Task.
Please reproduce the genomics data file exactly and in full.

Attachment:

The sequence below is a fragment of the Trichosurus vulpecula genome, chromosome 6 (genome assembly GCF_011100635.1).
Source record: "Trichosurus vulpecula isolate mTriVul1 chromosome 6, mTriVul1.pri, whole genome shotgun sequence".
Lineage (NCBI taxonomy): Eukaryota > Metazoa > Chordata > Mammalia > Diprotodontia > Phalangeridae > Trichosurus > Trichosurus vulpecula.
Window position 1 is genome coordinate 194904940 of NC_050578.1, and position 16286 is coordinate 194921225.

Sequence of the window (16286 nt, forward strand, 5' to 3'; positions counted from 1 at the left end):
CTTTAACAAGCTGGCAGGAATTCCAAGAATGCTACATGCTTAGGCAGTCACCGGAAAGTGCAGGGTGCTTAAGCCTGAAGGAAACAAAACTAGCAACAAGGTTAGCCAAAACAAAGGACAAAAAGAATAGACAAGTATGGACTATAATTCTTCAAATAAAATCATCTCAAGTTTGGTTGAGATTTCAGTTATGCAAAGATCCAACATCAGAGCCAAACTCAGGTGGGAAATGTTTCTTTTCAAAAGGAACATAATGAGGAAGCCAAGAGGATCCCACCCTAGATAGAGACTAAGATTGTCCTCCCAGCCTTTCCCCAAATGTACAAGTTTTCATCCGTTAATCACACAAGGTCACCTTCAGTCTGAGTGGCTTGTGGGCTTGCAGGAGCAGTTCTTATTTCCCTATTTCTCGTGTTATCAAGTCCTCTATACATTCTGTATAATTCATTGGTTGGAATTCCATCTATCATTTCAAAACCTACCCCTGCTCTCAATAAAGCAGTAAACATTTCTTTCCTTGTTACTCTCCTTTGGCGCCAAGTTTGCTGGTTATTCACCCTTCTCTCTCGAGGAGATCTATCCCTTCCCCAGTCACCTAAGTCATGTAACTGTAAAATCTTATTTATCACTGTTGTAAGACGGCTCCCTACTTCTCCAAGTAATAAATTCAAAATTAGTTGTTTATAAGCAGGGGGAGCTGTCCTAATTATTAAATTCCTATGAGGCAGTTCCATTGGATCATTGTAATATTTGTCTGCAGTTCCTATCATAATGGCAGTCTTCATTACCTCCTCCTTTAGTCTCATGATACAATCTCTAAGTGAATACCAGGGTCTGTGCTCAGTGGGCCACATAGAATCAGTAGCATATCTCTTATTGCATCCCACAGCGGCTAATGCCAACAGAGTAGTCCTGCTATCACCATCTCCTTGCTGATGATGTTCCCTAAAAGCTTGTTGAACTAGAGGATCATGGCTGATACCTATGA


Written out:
The sequence below is a fragment of the Trichosurus vulpecula genome, chromosome 6 (genome assembly GCF_011100635.1).
Source record: "Trichosurus vulpecula isolate mTriVul1 chromosome 6, mTriVul1.pri, whole genome shotgun sequence".
Lineage (NCBI taxonomy): Eukaryota > Metazoa > Chordata > Mammalia > Diprotodontia > Phalangeridae > Trichosurus > Trichosurus vulpecula.
Window position 1 is genome coordinate 194904940 of NC_050578.1, and position 16286 is coordinate 194921225.

Sequence of the window (16286 nt, forward strand, 5' to 3'; positions counted from 1 at the left end):
CTTTAACAAGCTGGCAGGAATTCCAAGAATGCTACATGCTTAGGCAGTCACCGGAAAGTGCAGGGTGCTTAAGCCTGAAGGAAACAAAACTAGCAACAAGGTTAGCCAAAACAAAGGACAAAAAGAATAGACAAGTATGGACTATAATTCTTCAAATAAAATCATCTCAAGTTTGGTTGAGATTTCAGTTATGCAAAGATCCAACATCAGAGCCAAACTCAGGTGGGAAATGTTTCTTTTCAAAAGGAACATAATGAGGAAGCCAAGAGGATCCCACCCTAGATAGAGACTAAGATTGTCCTCCCAGCCTTTCCCCAAATGTACAAGTTTTCATCCGTTAATCACACAAGGTCACCTTCAGTCTGAGTGGCTTGTGGGCTTGCAGGAGCAGTTCTTATTTCCCTATTTCTCGTGTTATCAAGTCCTCTATACATTCTGTATAATTCATTGGTTGGAATTCCATCTATCATTTCAAAACCTACCCCTGCTCTCAATAAAGCAGTAAACATTTCTTTCCTTGTTACTCTCCTTTGGCGCCAAGTTTGCTGGTTATTCACCCTTCTCTCTCGAGGAGATCTATCCCTTCCCCAGTCACCTAAGTCATGTAACTGTAAAATCTTATTTATCACTGTTGTAAGACGGCTCCCTACTTCTCCAAGTAATAAATTCAAAATTAGTTGTTTATAAGCAGGGGGAGCTGTCCTAATTATTAAATTCCTATGAGGCAGTTCCATTGGATCATTGTAATATTTGTCTGCAGTTCCTATCATAATGGCAGTCTTCATTACCTCCTCCTTTAGTCTCATGATACAATCTCTAAGTGAATACCAGGGTCTGTGCTCAGTGGGCCACATAGAATCAGTAGCATATCTCTTATTGCATCCCACAGCGGCTAATGCCAACAGAGTAGTCCTGCTATCACCATCTCCTTGCTGATGATGTTCCCTAAAAGCTTGTTGAACTAGAGGATCATGGCTGATACCTATGA